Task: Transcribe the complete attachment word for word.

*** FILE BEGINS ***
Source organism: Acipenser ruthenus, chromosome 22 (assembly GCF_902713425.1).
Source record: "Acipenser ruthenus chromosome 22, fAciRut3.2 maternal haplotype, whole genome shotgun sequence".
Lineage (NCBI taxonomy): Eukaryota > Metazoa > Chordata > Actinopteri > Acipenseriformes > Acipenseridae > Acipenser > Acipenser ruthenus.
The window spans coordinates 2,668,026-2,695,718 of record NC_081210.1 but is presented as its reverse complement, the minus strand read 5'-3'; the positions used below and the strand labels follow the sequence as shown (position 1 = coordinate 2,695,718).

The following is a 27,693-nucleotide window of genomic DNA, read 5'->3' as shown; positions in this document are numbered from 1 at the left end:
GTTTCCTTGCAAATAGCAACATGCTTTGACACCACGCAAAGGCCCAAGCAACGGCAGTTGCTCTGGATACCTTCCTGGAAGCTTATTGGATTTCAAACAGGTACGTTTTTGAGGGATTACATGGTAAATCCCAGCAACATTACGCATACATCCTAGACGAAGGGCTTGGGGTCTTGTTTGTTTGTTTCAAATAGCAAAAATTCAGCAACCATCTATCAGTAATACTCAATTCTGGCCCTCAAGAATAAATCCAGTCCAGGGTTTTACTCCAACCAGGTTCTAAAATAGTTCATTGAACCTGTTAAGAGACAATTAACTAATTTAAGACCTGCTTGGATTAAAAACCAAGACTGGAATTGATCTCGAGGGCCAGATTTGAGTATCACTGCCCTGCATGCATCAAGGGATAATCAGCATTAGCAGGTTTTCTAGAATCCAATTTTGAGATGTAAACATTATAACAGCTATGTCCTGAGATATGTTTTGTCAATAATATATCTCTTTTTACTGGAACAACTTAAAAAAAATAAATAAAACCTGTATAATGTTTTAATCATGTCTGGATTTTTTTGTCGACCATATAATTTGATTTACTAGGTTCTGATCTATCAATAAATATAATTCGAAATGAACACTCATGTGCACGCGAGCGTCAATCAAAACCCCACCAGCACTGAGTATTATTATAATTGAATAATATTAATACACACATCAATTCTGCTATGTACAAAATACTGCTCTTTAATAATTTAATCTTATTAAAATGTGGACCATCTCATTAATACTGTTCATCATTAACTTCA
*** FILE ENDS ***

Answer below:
Source organism: Acipenser ruthenus, chromosome 22 (assembly GCF_902713425.1).
Source record: "Acipenser ruthenus chromosome 22, fAciRut3.2 maternal haplotype, whole genome shotgun sequence".
Lineage (NCBI taxonomy): Eukaryota > Metazoa > Chordata > Actinopteri > Acipenseriformes > Acipenseridae > Acipenser > Acipenser ruthenus.
The window spans coordinates 2,668,026-2,695,718 of record NC_081210.1 but is presented as its reverse complement, the minus strand read 5'-3'; the positions used below and the strand labels follow the sequence as shown (position 1 = coordinate 2,695,718).

The following is a 27,693-nucleotide window of genomic DNA, read 5'->3' as shown; positions in this document are numbered from 1 at the left end:
GTTTCCTTGCAAATAGCAACATGCTTTGACACCACGCAAAGGCCCAAGCAACGGCAGTTGCTCTGGATACCTTCCTGGAAGCTTATTGGATTTCAAACAGGTACGTTTTTGAGGGATTACATGGTAAATCCCAGCAACATTACGCATACATCCTAGACGAAGGGCTTGGGGTCTTGTTTGTTTGTTTCAAATAGCAAAAATTCAGCAACCATCTATCAGTAATACTCAATTCTGGCCCTCAAGAATAAATCCAGTCCAGGGTTTTACTCCAACCAGGTTCTAAAATAGTTCATTGAACCTGTTAAGAGACAATTAACTAATTTAAGACCTGCTTGGATTAAAAACCAAGACTGGAATTGATCTCGAGGGCCAGATTTGAGTATCACTGCCCTGCATGCATCAAGGGATAATCAGCATTAGCAGGTTTTCTAGAATCCAATTTTGAGATGTAAACATTATAACAGCTATGTCCTGAGATATGTTTTGTCAATAATATATCTCTTTTTACTGGAACAACTTAAAAAAAATAAATAAAACCTGTATAATGTTTTAATCATGTCTGGATTTTTTTGTCGACCATATAATTTGATTTACTAGGTTCTGATCTATCAATAAATATAATTCGAAATGAACACTCATGTGCACGCGAGCGTCAATCAAAACCCCACCAGCACTGAGTATTATTATAATTGAATAATATTAATACACACATCAATTCTGCTATGTACAAAATACTGCTCTTTAATAATTTAATCTTATTAAAATGTGGACCATCTCATTAATACTGTTCATCATTAACTTCA